Saturday, 14 February 2009


Asking a complete stranger for their (unpaid) help can be a little difficult. I'm getting better at it, but - whether emanating from some childhood fear of rejection, I'm not sure - it doesn't come naturally. As I've alluded to before, I find it essential to know as much as possible about a subject before I write about it. And so, bristling with my usual trepidation, I sent an email winging across the Atlantic asking someone I've never met or spoken to, if they would kindly talk to me about something deeply personal and likely upsetting. A couple of hours later, a reply offering just that and more.

Thank you, Louise.


Louise said...

You are so welcome, Tom - and thank you so much for the lovely message. And I think I get what you mean.

Having needed the stories of others for my own book, I felt a sense of guilt that I might be "exploiting" or worsening the pain the pain of others for gain of my own. It can be teriffying to approach people. But people (usually) don't do this unless they really want to. When it concerns distressing subject matter, in my experience, respondents can often find the opportunity to set their experiences out emotionally rewarding for them too :)It's made that much easier when one knows that the researching writer is also a person of decency.

Your stance on being able to "write true" for your readers by engaging in research is absolutely necessary. Even in fiction, one must have an idea what they're talking about or, as you know, it just doesn't work and insults the intelligence of readers.

Best wishes and looking forward to seeing the work,


SueG said...

I know what you mean, Tom, but I had the same
experience researching for Tangled Roots.
People are usually so pleased just to be
Asked. Quite encouraging, actually.

isaac i annabel said...

Hi Tom,

My couple and I had been interviewing people for two years to write our book, and it was wonderful how they opened their houses and memories for us... It's not exactly the same case, as we were asking them for another person's history, but there was (always) also the strange feeling that people would say no (and sometimes happened).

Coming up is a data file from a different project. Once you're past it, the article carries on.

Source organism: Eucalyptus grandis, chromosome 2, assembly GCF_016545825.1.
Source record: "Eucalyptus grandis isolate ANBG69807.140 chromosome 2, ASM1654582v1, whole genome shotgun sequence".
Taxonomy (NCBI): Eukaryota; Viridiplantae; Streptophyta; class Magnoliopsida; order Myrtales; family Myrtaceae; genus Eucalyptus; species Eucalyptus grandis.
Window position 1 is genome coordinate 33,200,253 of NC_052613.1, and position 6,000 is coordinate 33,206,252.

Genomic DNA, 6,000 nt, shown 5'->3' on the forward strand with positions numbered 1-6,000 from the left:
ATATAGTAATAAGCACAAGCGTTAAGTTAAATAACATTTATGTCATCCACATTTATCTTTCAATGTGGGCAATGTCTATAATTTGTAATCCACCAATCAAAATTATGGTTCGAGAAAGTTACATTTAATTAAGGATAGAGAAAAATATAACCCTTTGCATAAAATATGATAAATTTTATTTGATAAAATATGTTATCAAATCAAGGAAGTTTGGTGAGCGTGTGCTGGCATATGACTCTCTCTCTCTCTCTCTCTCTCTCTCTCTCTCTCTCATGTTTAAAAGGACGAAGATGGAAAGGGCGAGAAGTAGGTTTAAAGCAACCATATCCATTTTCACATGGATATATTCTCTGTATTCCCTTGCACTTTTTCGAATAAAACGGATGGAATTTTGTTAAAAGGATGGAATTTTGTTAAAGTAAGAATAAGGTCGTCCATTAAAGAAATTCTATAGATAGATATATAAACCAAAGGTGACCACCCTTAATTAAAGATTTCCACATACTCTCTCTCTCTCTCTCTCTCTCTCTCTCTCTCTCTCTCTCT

But most of the people we met were in fact eager to talk with us to share their lives, and it was one of the best experiences I've ever had!


TOM J VOWLER said...

That's good to hear, Sue and Isaac. I'm probably still scarred by my brief stint as a journalist, where doors were regularly slammed in my face.

Annabel said...

I'm sorry Tom!

I made didn't choose the correct google id. It was me, Annabel, who wrote the last comment... Sorry again!


Tania Hershman said...

I've never done research for fiction myself, but as a former journalist, I know just how hard it is, that cold-calling, or cold-emailing, the hope that someone will help you just because they can. And over all the years I only ran into one person who refused, to my face in fact. How lovely that you found Louise, and Louise, how generous of you, more power to the decent people!

TOM J VOWLER said...

Confusion cleared up, Annabel!

Yes, Tania, I'm slowly getting used to people's warm response when you tell them you'd like their help for a book you're writing. Am gonna blog sometime about a website that links writers with scientists from all fields. I've never used it, but all those signed up to it are happy to give their time freely for writerly research with the aim of getting science into fiction, thus inspiring the next batch (apt collective noun?) of scientists.